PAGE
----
To accurately transport pharmaceutical agents to their specific target organs or cell types, you need a good carrier: nanoscopic capsules with surface elements that can "recognize" the target in question could do the trick.
To date, all methods for the production of such tiny capsules require preorganized structures or "molds" to shape hollow spheres and most methods require a lengthy, tedious synthetic or purification procedure. Korean researchers led by Kimoon Kim have now developed a very simple novel approach for the direct production of polymeric nanocapsules. As described in the journal Angewandte Chemie, this method is generally applicable to any monomers as long as they have a flat core and multiple polymerizable groups at the periphery. Additionally, if building block are chosen that are able to bind specific (bio)molecules very tightly, the surface of the capsule can be easily decorated with species that are recognized by cells, showing the transporter the way to reach its goal, such as a tumor cell.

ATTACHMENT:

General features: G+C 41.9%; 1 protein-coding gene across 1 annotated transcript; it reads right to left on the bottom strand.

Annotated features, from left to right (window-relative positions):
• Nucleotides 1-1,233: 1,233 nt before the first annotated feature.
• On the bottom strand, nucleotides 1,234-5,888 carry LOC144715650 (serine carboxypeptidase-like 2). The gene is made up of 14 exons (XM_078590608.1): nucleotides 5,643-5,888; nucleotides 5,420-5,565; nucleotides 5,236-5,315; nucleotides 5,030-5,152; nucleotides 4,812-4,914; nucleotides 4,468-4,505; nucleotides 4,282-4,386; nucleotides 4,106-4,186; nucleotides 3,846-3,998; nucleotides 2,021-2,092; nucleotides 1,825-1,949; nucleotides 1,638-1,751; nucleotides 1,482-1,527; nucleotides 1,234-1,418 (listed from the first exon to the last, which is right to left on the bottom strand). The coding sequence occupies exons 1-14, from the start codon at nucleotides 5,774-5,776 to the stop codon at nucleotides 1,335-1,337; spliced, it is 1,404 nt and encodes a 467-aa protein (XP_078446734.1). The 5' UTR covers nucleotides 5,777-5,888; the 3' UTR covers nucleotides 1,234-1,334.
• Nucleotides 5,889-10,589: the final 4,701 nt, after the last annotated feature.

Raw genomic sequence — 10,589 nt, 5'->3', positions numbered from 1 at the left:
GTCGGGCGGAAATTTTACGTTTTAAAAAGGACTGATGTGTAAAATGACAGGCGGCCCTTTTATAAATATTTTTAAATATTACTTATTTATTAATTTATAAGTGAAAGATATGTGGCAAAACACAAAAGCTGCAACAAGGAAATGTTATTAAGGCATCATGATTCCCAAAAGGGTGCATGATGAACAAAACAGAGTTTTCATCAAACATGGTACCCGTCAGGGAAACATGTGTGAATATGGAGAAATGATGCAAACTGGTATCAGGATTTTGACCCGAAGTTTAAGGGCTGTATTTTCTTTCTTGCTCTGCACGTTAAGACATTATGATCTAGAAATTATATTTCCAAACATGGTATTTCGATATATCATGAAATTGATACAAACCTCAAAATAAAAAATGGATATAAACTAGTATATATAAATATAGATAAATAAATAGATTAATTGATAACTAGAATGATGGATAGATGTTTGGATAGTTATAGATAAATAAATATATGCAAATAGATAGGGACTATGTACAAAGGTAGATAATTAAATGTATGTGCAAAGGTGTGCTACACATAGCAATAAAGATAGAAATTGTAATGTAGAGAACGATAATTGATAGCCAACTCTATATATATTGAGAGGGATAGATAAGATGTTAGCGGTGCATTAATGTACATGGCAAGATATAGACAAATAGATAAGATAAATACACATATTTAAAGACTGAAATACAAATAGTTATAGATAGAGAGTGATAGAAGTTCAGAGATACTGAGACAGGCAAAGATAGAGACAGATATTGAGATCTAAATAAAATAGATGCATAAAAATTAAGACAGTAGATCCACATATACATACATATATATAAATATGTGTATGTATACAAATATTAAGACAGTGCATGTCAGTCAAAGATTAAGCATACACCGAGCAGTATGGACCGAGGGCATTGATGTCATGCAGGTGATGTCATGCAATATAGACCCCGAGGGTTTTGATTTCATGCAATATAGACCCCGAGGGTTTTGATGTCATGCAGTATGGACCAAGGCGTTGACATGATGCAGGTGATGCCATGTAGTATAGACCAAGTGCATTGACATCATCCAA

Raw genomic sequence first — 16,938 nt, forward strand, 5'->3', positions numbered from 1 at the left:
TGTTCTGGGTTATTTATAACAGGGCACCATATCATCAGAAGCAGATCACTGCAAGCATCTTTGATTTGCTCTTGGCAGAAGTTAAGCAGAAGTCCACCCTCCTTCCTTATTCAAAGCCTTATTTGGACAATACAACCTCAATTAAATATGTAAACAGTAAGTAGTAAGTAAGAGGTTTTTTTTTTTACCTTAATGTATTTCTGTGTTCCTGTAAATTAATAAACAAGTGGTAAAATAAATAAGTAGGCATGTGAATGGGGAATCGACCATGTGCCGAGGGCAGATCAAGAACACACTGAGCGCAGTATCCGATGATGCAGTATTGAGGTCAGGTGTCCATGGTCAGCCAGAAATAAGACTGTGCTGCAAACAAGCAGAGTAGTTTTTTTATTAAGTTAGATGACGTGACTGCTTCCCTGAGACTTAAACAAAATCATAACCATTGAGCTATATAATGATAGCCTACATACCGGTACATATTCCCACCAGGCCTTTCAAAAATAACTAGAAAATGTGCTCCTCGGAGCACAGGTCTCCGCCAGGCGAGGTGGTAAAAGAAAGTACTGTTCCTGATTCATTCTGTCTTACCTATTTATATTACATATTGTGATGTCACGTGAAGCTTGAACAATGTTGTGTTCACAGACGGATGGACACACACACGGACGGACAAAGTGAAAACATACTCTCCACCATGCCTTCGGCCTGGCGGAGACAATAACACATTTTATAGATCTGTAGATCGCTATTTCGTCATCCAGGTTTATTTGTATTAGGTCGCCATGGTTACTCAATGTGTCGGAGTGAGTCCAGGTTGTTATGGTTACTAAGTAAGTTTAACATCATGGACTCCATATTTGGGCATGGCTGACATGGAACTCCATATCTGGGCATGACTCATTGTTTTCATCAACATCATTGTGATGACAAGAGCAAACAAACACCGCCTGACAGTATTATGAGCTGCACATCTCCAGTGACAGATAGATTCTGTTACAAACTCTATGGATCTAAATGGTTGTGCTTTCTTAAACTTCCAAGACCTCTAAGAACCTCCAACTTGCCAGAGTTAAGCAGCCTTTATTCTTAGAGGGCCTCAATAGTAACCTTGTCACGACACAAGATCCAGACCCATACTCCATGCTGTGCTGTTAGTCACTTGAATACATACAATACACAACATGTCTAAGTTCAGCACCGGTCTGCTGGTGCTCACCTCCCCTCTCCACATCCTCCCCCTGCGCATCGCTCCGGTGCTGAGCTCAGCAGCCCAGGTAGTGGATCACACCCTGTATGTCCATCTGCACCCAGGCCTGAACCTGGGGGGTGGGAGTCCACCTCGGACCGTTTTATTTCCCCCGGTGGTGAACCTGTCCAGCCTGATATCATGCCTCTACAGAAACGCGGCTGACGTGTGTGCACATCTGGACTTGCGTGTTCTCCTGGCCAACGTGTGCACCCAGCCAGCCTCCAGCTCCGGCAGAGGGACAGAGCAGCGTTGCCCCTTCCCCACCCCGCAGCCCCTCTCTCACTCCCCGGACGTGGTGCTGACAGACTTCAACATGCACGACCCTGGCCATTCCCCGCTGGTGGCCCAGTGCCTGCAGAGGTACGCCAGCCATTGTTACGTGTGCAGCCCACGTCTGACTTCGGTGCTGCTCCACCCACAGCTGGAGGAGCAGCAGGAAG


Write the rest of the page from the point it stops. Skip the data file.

To demonstrate the power of their new concept, Kim and his team chose rigid, disk-shaped monomers equipped with a ring of special molecular "hooks" that can be activated by UV light. When a solution containing these disks is irradiated, the hooks grab on to each other, linking the disks into little, two-dimensional "patches" that in turn hook on to other patches. Once they reach a certain size, the patches bend around and close off to form hollow spheres, which can then be filled with guest molecules. The size of the spheres is very uniform and depends largely on the solvent in which the linking reaction takes place. The researchers used this method to produce capsules with diameters ranging from 50 to 600 nm.